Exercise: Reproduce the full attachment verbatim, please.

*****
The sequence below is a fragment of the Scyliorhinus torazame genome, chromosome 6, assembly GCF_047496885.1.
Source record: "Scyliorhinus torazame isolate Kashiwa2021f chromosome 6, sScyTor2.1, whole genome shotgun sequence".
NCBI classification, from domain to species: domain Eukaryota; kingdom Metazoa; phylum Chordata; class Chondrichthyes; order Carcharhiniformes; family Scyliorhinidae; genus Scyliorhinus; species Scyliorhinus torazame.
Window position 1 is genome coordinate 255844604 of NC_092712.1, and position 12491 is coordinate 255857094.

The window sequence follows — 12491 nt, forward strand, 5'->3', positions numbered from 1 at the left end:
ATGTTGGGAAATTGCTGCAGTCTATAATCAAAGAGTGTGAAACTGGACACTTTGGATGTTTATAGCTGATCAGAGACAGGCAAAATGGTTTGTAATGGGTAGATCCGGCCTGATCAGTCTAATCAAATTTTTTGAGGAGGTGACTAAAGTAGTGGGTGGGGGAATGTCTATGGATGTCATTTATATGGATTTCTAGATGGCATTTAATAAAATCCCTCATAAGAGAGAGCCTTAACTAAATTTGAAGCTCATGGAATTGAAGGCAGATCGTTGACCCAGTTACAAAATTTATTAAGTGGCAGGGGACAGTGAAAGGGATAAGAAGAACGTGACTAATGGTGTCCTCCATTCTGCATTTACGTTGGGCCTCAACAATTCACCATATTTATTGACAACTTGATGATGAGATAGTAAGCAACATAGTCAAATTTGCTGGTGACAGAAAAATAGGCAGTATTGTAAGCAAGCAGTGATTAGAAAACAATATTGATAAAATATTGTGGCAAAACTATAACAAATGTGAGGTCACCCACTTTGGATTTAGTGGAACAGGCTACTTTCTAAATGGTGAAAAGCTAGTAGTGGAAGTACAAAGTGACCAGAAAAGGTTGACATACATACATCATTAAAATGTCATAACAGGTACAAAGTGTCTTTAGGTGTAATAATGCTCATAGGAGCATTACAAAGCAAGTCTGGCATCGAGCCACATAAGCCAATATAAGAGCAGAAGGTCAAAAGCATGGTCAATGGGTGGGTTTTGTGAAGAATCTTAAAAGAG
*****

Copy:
The sequence below is a fragment of the Scyliorhinus torazame genome, chromosome 6, assembly GCF_047496885.1.
Source record: "Scyliorhinus torazame isolate Kashiwa2021f chromosome 6, sScyTor2.1, whole genome shotgun sequence".
NCBI classification, from domain to species: domain Eukaryota; kingdom Metazoa; phylum Chordata; class Chondrichthyes; order Carcharhiniformes; family Scyliorhinidae; genus Scyliorhinus; species Scyliorhinus torazame.
Window position 1 is genome coordinate 255844604 of NC_092712.1, and position 12491 is coordinate 255857094.

The window sequence follows — 12491 nt, forward strand, 5'->3', positions numbered from 1 at the left end:
ATGTTGGGAAATTGCTGCAGTCTATAATCAAAGAGTGTGAAACTGGACACTTTGGATGTTTATAGCTGATCAGAGACAGGCAAAATGGTTTGTAATGGGTAGATCCGGCCTGATCAGTCTAATCAAATTTTTTGAGGAGGTGACTAAAGTAGTGGGTGGGGGAATGTCTATGGATGTCATTTATATGGATTTCTAGATGGCATTTAATAAAATCCCTCATAAGAGAGAGCCTTAACTAAATTTGAAGCTCATGGAATTGAAGGCAGATCGTTGACCCAGTTACAAAATTTATTAAGTGGCAGGGGACAGTGAAAGGGATAAGAAGAACGTGACTAATGGTGTCCTCCATTCTGCATTTACGTTGGGCCTCAACAATTCACCATATTTATTGACAACTTGATGATGAGATAGTAAGCAACATAGTCAAATTTGCTGGTGACAGAAAAATAGGCAGTATTGTAAGCAAGCAGTGATTAGAAAACAATATTGATAAAATATTGTGGCAAAACTATAACAAATGTGAGGTCACCCACTTTGGATTTAGTGGAACAGGCTACTTTCTAAATGGTGAAAAGCTAGTAGTGGAAGTACAAAGTGACCAGAAAAGGTTGACATACATACATCATTAAAATGTCATAACAGGTACAAAGTGTCTTTAGGTGTAATAATGCTCATAGGAGCATTACAAAGCAAGTCTGGCATCGAGCCACATAAGCCAATATAAGAGCAGAAGGTCAAAAGCATGGTCAATGGGTGGGTTTTGTGAAGAATCTTAAAAGAG